The Maine Running Hall of Fame announced its 2010 inductees – three people, one team:

Jim Wescott of Belfast, a coaching legend with many Colby titles on his resume; the 1957-58 Waterville High cross country team, captained by Bert Hawkins; and Joel Croteau and Bob Booker, on whom details follow. (Rather than try to cram everybody into one column, I will continue with a follow-up when I’m back from vacation.)

*Joel Croteau, of Biddeford, remembers the first race he ran, the Boys Club 5-miler in 1979. The event was especially memorable because he was careful to wear a sweat shirt and was pleased to see everybody else lining up was wearing one, too. Except everybody else knew to toss the sweat shirt before the race began.

Following that inauspicious start, Croteau, now 66 and retired from teaching at Biddeford High, won seven races, racked up 162 age-group victories and this year extended his lifetime mileage past 80,000. He ran PRs of 34:13 for 10K (Maine Fitness Day, Sanford, 1982) and 2:45 for the marathon (Casco Bay) and has made huge contributions to the sport and area charities; he’s a big part of the hugely successful Mary’s Walk in Saco, and Croteau and Don Wilson teamed to put on the St. Mary’s 3-miler for 16 years.

“Thrilled and humbled” to be going into the Hall, Croteau talks down any victories (“you never know who’s going to show up”), uses “fun” more often than any other word in discussing his running and racing career, and constantly credits the core of running friends who were there at the beginning: Bob Lanigra, Dick Reny, Wilson and Dick Roberge.

“And he’s still going strong,” Lanigra said of Croteau, who was set to run the Peaks Island 5-miler on Saturday. “It’s incredible. Mind over matter was always his approach. He would figure out what he wanted to do and then do it.”

*Bob Booker, out of Brewer and UMaine and presently head of security at the Brandywine River Museum (known for its Wyeth collection) in Chadds Ford, Pa., shares with Croteau that quintessential Maine quality of self-effacing humor.

“It’s wonderful, you know,” he said of his Hall election. “I’m glad I didn’t go in among the top 50 or I’d have been really embarrassed. Instead, I’m just slightly embarrassed.”

“It’s all relative,” Booker, 62, said of his 2:53 marathon PR in the storied Paul Bunyan event in 1980. Or maybe 1981. “When it started in Bangor and finished in Orono,” anyway. His 10K PR of 35 flat came at Kingfield that same year (whichever it was). “I went out in 17:30, and came back in 17:30.”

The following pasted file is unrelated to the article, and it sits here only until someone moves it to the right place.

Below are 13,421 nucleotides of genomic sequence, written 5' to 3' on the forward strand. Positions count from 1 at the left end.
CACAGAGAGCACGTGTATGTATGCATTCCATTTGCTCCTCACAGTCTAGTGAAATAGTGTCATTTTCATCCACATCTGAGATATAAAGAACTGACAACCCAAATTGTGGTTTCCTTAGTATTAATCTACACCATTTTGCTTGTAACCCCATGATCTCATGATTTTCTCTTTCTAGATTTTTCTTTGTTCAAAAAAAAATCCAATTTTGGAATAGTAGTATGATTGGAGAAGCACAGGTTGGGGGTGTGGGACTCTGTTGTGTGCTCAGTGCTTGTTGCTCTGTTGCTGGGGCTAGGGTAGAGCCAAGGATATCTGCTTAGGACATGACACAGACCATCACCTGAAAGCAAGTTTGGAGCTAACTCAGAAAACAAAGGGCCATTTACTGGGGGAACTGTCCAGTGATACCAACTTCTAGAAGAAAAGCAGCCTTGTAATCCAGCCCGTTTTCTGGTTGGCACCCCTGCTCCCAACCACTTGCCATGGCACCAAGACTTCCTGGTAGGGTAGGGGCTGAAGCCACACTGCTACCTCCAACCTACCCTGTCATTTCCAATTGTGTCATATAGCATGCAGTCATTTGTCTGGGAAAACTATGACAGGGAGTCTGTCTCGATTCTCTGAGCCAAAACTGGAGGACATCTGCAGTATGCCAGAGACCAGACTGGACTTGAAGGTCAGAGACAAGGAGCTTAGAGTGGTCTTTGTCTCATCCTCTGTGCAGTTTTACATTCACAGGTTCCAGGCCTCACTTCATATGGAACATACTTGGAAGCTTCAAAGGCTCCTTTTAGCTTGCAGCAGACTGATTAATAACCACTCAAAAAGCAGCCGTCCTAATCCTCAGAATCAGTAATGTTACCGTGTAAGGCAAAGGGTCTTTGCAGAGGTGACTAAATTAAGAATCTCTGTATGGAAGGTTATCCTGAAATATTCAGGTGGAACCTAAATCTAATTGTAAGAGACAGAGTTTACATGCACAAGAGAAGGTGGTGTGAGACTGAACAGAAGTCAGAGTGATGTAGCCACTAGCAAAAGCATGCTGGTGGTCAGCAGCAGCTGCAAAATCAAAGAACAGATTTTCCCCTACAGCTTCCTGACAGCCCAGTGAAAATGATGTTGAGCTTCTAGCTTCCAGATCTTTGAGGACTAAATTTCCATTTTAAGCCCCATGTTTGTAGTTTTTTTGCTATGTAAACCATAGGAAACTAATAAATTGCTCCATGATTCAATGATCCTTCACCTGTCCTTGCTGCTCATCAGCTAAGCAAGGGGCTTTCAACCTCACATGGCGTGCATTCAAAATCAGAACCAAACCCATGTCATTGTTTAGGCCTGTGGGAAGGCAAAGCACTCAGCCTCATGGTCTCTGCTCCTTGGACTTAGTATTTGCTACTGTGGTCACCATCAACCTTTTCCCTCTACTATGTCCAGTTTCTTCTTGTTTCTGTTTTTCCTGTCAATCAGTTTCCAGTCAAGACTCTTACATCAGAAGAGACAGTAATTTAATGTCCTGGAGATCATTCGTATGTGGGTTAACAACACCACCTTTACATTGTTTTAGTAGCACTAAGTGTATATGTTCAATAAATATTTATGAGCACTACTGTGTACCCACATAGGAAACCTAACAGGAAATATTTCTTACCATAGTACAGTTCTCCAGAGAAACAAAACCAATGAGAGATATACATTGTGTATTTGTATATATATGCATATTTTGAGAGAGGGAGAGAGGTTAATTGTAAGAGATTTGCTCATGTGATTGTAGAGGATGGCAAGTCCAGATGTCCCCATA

After which, “I got married to a woman who could cook The times represent a perfect bell curve.”

Countless Maine runners have benefited from Booker’s efforts, which include directing the Bangor Labor Day 5-miler and the Walter Hunt 3K; founding and conducting the Maine Running Camp that his friend (and fellow Hall member), the late Andy Palmer, would take over; and publishing Maine Running Magazine.

“For me, the guys in the middle of the pack were what it was all about,” he said. His running career “pretty much ended” by heart troubles when he was in his mid-40s, he’d like to lose “a couple of pounds” before the induction ceremony. “I could always say, ‘oh jeez, guys like Larry Allen and Gary Allen should go in before me.’ But it’s better to do this while I’m upright.”

It’s also that the Hall is honoring races now. Cool, not so much because I feel passionately that the Mile 5 hill at Tour du Lac should be celebrated more than it already is, but because the move expands the Hall’s embrace by including deserving race directors who have contributed mightily to Maine running but are unlikely to qualify as great athletes.

So, the two races this year are the Bridgton 4 on the Fourth, which Phoebe and Jerry Levine launched in 1977 and was then steered for many years by Jay and Loraine Spenciner, surely the two biggest reasons Bridgton was long the state’s biggest road race.

Dave Fadden, then Fletcher Carr succeeded the Spenciners, and Jim Cossey took over in 2006. Shorter tenures than the Spenciners’, but doing a job most of us couldn’t handle for 10 minutes.

And, the Bucksport Tour du Lac 10-miler, founded in 1976 by the late Anne Norton and her husband, Steve, followed in directorship by late Hall-of-Famer Fred Merriam and his wife, Joan. A little-known state law dictates that only Bucksport residents may direct this race, and the line of succession is almost poetic: Chris Jones is now a most worthy RD with his wife Margaret (Clapper), whose Hall of Fame parents Charlie and Leona cheer on runners at the homestead at Mile 1.

Hall inductions are Nov. 15 at Killarney’s at the Holiday Inn in Waterville, starting with a social hour at noon. Open to all; reservations are requested. Tickets are $25. Contact is Skip Howard at 947-4836, or [email protected] 

John Rolfe of Portland is a staff writer and a road runner. He can be reached at 791-6429 or at: [email protected]